MOSCOW (Reuters) - A former Russian policeman, who accused officers in his home town of corruption in blogs that had more than one million Internet hits, said on Tuesday he wanted to discuss the affair with Prime Minister Vladimir Putin.
Major Alexei Dymovsky was fired after he posted two video clips on YouTube in which he appealed to Putin to rein in senior officers who he accused of pressuring subordinates to charge innocent people to meet statistical targets.
Unusually for Russia, where reports of high-level corruption and abuse of power rarely go public, Dymovsky’s accusations have become a highlight of print media and key state-controlled television channels.
“We have to serve the law, not the generals,” Dymovsky told a packed news conference in Moscow on Tuesday, Russia’s national day for its police forces. “I want to keep working and I want to achieve justice.”
He also complained of surveillance and efforts to stop him traveling to Moscow.
After the videos gained attention in media reports over the weekend, Interior Minister Rashid Nurgaliyev, responsible for the police, promised an inquiry into Dymovsky’s allegations.
Regional police were fast to report that their own investigation failed to back up Dymovsky’s charges.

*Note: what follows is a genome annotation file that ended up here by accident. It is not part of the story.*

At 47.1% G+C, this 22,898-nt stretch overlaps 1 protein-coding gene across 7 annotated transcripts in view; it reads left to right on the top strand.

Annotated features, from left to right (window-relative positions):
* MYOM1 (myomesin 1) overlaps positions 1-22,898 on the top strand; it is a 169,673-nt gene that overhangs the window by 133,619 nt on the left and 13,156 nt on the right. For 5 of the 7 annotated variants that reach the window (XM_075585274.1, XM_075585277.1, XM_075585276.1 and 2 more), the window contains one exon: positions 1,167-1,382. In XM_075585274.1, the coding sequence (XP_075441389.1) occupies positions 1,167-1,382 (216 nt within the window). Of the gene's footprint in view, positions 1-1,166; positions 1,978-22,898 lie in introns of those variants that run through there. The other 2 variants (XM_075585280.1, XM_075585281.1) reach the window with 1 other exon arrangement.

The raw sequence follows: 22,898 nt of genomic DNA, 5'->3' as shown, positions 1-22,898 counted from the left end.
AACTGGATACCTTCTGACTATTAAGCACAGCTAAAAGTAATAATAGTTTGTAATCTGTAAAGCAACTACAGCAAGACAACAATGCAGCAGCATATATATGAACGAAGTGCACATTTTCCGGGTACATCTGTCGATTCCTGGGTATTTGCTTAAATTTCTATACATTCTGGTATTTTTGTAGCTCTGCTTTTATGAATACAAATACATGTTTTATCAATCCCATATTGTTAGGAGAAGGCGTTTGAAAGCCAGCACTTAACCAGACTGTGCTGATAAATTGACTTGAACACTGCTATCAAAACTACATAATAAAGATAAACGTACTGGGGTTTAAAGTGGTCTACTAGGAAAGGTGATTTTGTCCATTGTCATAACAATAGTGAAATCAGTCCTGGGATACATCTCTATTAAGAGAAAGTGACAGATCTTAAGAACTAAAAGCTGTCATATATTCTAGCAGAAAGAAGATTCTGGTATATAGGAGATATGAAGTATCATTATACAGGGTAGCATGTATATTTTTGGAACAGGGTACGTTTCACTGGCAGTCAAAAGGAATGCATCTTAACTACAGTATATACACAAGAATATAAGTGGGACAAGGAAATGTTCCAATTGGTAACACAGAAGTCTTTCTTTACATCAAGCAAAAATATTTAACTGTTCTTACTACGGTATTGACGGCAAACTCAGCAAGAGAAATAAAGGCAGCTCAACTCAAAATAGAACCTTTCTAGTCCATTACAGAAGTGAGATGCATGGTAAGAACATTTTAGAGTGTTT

Dymovsky, who worked in the criminal police force of the Black Sea port of Novorossiisk, accused senior officers of forcing him to work at weekends and exerting undue pressure.
The major repeated the accusations in video clips posted on his website dymovskiy.ru and viewed more than one million times on YouTube, according to the site's statistics.
“I want to show you from the inside the life of cops across Russia ... the ignorance, the boorishness, the recklessness, where officers die because of their dim-witted bosses,” Dymovsky said in the video.
Dymovsky told reporters that senior officers kept compromising material on subordinates so they could fire them at any time. He said officers were pressured to charge innocent people to meet targets for solved crimes.
“If you fulfil the plan, then great, if you don‘t, you have to pay. The orders come from the leadership, but it’s all oral, of course.”
Dymovsky said he planned to stay in Moscow to try and have a meeting with Putin to secure a wide-scale inquiry to help restore the honor of the police.
Dymovsky told reporters he believed his telephone was tapped after the YouTube clips came to light and described how his car was blocked on his way to a local airport.
After leaving by road for Moscow, he said he changed his car three times and removed the battery and sim card from his mobile phone to prevent himself from being monitored.
Russian news agencies quoted an unnamed interior ministry source as saying Dymovsky’s protest was a provocative act aimed at destabilizing the situation in Southern Russia and discrediting police, possibly organized by “foreign money.” (Reporting by Conor Sweeney and Conor Humphries)